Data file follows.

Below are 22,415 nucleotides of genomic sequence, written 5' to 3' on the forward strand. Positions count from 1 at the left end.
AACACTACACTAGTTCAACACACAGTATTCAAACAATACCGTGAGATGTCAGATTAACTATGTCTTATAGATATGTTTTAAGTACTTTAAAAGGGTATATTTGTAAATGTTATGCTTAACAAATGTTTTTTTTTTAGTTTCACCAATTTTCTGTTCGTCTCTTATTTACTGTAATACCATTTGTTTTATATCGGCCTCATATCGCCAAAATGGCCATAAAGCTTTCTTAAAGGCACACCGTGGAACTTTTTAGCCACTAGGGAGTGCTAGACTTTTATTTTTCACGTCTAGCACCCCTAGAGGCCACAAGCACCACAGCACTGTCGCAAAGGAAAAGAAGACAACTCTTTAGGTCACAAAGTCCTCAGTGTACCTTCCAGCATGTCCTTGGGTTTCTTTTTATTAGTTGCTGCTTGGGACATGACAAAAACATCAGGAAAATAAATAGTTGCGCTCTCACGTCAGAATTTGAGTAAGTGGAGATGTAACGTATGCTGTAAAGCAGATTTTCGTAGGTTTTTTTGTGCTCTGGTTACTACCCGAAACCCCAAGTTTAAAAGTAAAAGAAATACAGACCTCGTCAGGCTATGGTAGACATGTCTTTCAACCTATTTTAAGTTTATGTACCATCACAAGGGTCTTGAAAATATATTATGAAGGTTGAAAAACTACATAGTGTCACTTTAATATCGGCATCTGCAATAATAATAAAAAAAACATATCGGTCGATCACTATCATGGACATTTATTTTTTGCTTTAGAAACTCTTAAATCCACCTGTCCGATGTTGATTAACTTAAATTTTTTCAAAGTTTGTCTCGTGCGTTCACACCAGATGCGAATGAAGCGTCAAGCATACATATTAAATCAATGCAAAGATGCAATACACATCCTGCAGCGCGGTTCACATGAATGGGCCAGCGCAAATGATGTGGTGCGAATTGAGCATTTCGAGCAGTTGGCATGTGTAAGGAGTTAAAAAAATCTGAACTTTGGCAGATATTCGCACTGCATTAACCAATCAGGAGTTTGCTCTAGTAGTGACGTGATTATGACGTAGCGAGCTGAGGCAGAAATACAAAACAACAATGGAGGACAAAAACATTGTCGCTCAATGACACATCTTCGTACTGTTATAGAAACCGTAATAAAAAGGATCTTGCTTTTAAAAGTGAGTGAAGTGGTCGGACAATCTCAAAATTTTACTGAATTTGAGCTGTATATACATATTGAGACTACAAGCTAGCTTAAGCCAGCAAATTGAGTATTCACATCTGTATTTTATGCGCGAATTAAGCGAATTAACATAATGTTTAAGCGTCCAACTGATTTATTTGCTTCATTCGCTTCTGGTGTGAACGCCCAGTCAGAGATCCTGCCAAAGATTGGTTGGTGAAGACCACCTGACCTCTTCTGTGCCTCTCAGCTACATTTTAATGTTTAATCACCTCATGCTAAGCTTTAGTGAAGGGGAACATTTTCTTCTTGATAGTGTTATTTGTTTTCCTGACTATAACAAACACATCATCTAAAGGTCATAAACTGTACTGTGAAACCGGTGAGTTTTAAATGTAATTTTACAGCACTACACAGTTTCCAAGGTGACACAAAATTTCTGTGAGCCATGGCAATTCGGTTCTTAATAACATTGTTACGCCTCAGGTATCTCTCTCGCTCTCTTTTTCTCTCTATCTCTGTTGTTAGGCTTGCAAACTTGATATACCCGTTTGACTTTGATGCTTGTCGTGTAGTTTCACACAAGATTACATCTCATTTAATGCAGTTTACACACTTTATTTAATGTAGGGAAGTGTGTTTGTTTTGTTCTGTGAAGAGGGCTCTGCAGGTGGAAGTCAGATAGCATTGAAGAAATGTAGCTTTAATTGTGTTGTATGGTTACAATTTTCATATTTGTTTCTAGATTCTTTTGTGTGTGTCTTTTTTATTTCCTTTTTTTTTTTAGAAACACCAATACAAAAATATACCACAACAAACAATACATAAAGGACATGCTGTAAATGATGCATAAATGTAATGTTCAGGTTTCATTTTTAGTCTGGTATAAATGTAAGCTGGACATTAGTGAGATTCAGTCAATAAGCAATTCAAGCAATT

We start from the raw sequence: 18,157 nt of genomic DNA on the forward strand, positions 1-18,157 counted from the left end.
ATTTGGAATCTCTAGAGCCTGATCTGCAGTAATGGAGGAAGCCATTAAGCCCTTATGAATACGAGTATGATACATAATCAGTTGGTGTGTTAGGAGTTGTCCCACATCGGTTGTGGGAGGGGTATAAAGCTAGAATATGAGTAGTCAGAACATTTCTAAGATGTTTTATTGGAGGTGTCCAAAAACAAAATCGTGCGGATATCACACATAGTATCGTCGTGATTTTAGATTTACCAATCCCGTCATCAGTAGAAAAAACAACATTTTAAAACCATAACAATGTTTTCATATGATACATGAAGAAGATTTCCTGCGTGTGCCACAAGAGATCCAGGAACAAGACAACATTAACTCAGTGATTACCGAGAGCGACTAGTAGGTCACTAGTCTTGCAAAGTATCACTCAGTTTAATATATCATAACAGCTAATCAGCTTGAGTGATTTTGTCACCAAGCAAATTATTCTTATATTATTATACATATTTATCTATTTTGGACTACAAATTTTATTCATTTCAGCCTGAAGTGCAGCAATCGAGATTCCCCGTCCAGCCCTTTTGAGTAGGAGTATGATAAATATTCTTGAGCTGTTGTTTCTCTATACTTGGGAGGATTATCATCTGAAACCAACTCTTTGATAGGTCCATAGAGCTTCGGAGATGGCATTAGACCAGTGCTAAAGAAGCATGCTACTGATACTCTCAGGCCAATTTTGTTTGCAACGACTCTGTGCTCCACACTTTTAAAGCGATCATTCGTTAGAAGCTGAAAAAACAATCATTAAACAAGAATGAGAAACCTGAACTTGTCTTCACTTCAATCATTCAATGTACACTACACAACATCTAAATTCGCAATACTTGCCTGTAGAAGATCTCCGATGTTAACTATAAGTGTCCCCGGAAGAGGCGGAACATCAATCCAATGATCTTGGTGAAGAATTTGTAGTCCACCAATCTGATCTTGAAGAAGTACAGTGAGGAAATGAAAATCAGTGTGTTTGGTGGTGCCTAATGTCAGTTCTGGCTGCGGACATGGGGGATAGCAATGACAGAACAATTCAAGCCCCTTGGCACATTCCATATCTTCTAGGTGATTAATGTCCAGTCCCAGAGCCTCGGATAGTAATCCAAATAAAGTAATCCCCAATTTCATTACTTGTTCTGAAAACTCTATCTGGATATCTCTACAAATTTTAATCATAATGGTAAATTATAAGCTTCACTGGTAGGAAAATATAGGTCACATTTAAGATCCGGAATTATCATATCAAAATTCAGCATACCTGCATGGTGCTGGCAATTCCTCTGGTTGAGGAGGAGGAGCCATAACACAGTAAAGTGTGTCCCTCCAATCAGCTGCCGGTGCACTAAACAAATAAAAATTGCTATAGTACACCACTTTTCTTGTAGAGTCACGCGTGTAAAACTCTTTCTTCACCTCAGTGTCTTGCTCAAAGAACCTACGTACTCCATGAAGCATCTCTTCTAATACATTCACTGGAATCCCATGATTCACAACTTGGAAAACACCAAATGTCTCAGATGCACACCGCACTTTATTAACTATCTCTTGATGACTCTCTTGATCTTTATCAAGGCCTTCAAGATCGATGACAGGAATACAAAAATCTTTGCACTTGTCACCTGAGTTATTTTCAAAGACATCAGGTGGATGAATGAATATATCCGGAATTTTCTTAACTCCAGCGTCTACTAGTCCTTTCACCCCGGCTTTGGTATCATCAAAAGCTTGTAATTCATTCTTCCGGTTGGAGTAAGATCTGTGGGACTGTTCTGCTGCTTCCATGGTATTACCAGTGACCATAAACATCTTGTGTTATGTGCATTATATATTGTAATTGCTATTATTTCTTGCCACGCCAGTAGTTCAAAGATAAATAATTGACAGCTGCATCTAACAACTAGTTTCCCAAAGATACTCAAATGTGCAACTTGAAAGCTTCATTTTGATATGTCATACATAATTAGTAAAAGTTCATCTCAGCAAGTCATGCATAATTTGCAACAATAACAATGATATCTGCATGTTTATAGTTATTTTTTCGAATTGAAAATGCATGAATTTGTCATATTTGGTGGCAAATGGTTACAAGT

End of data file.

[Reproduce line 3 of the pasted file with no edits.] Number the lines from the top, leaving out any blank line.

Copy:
We start from the raw sequence: 18,157 nt of genomic DNA on the forward strand, positions 1-18,157 counted from the left end.